what does `using std::swap` inside the body of a class method implementation mean?

Issue

I was trying to learn and adopt the copy-swap idiom following this thorough explanation on this question: the Copy-Swap Idiom.

But I found some code I had never seen: using std::swap; // allow ADL in this example

class dumb_array
{
public:
    // ...

    void swap(dumb_array& pOther) // nothrow
    {
        using std::swap; // allow ADL    /* <===== THE LINE I DONT UNDERSTAND */

        swap(mSize, pOther.mSize); // with the internal members swapped,
        swap(mArray, pOther.mArray); // *this and pOther are effectively swapped
    }
};
  1. what does using std::swap; mean inside the body of a function implementation ?
  2. what does ADL mean ?

Solution

This mechanism is normally used in templated code, i.e. template <typename Value> class Foo.

Now the question is which swap to use. std::swap<Value> will work, but it might not be ideal. There’s a good chance that there’s a better overload of swap for type Value, but in which namespace would that be? It’s almost certainly not in std:: (since that’s illegal), but quite likely in the namespace of Value. Likely, but far from certain.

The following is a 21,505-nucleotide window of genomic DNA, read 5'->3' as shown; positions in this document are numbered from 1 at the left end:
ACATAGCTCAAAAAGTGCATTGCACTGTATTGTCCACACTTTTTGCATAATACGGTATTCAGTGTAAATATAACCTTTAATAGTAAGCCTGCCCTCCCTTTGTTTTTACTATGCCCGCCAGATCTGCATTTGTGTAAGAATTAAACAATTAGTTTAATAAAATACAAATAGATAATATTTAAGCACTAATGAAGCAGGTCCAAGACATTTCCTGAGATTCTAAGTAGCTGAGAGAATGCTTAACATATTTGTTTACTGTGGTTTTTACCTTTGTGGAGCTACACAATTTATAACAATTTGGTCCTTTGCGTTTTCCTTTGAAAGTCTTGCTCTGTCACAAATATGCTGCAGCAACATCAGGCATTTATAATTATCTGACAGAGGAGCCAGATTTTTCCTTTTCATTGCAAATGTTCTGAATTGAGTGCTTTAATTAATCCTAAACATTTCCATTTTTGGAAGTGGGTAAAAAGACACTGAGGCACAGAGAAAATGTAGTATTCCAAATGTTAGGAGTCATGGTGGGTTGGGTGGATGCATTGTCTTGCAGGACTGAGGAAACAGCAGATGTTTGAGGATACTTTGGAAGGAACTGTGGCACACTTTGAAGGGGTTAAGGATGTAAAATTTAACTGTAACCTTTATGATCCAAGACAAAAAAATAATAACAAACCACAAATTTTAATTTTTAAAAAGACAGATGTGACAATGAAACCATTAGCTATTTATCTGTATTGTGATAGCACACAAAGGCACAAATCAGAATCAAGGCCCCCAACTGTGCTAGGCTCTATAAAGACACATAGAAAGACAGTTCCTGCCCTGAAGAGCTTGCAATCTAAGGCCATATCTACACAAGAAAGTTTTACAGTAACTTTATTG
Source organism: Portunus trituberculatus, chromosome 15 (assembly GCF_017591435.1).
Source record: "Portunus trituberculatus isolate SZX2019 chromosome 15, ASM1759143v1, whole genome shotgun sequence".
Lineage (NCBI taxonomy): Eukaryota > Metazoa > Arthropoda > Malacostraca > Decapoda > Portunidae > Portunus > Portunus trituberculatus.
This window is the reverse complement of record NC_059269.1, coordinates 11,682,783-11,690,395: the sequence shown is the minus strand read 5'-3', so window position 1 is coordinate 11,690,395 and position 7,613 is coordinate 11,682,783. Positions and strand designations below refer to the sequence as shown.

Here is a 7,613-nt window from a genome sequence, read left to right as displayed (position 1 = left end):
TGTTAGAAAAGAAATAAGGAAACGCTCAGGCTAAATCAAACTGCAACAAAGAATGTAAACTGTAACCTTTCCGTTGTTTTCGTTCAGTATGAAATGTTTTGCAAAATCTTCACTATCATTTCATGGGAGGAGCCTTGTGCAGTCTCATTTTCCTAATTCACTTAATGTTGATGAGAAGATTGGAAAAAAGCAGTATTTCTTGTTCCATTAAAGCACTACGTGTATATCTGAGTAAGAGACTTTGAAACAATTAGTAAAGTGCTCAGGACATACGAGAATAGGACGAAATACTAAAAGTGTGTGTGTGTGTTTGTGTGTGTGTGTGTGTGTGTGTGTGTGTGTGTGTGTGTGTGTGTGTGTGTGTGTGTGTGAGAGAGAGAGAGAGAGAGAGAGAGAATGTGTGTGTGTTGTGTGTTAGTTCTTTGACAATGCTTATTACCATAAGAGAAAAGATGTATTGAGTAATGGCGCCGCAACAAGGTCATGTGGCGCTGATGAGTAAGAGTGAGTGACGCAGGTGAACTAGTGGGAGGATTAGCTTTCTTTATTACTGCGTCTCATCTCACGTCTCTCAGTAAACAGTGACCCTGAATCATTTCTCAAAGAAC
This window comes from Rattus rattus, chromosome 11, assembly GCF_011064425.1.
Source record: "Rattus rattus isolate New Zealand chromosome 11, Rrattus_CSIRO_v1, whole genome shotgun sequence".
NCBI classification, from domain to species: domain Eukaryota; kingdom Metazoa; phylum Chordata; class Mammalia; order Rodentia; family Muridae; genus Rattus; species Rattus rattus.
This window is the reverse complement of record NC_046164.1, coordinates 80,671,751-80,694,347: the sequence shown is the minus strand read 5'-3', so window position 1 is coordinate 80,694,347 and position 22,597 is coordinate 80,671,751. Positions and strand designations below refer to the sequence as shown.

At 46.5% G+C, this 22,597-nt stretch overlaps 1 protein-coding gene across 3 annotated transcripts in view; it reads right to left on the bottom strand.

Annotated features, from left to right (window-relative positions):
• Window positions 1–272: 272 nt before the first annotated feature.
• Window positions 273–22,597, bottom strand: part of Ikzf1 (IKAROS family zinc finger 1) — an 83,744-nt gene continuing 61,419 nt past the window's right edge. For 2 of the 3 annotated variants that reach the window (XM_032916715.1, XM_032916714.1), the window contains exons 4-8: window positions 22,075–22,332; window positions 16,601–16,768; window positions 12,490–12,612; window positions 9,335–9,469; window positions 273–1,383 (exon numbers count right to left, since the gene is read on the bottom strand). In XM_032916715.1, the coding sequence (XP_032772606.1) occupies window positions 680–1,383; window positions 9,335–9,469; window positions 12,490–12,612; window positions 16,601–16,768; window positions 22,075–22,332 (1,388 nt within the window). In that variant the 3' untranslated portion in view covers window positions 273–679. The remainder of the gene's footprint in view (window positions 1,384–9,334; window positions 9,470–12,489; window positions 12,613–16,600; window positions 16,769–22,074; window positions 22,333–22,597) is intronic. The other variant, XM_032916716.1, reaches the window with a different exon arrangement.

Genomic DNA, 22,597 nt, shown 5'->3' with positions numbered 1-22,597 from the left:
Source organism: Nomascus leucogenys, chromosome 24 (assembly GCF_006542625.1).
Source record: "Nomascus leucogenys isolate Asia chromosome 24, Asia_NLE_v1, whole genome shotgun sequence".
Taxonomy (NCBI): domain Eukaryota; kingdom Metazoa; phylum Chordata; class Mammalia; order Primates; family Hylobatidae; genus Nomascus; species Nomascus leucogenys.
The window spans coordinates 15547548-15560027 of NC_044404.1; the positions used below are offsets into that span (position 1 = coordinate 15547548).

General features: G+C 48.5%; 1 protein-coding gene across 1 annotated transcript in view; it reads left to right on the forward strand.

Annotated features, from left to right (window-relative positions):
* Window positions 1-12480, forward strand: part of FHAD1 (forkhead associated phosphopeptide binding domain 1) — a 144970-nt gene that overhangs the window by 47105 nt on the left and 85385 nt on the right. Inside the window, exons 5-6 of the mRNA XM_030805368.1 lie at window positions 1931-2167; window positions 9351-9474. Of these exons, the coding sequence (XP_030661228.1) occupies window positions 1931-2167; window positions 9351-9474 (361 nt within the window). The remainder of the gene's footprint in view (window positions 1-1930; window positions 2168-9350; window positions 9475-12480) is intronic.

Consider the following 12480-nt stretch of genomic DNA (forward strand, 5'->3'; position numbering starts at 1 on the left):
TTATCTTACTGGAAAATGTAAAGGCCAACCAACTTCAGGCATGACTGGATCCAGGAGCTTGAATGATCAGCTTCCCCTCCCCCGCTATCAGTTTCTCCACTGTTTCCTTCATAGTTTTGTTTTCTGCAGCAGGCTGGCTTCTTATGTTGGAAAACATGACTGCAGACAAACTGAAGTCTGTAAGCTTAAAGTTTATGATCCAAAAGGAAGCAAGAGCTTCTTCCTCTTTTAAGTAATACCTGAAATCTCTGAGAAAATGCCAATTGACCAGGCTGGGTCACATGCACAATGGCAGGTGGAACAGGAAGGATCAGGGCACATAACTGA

In that case, swap(myValue, anotherValue) will get you the “best” swap possible. Argument Dependent Lookup will find any swap in the namespace where Value came from. Otherwise the using directive kicks in, and std::swap<Value> will be instantiated and used.

In your code, mSize is likely an integral type, and mArray a pointer. Neither has an associated namespace, and std::swap is with 99.9% certainty optimal for them anyway. Therefore, the using std::swap; declaration seems useless here.

Answered By – MSalters

Answer Checked By – Gilberto Lyons (AngularFixing Admin)

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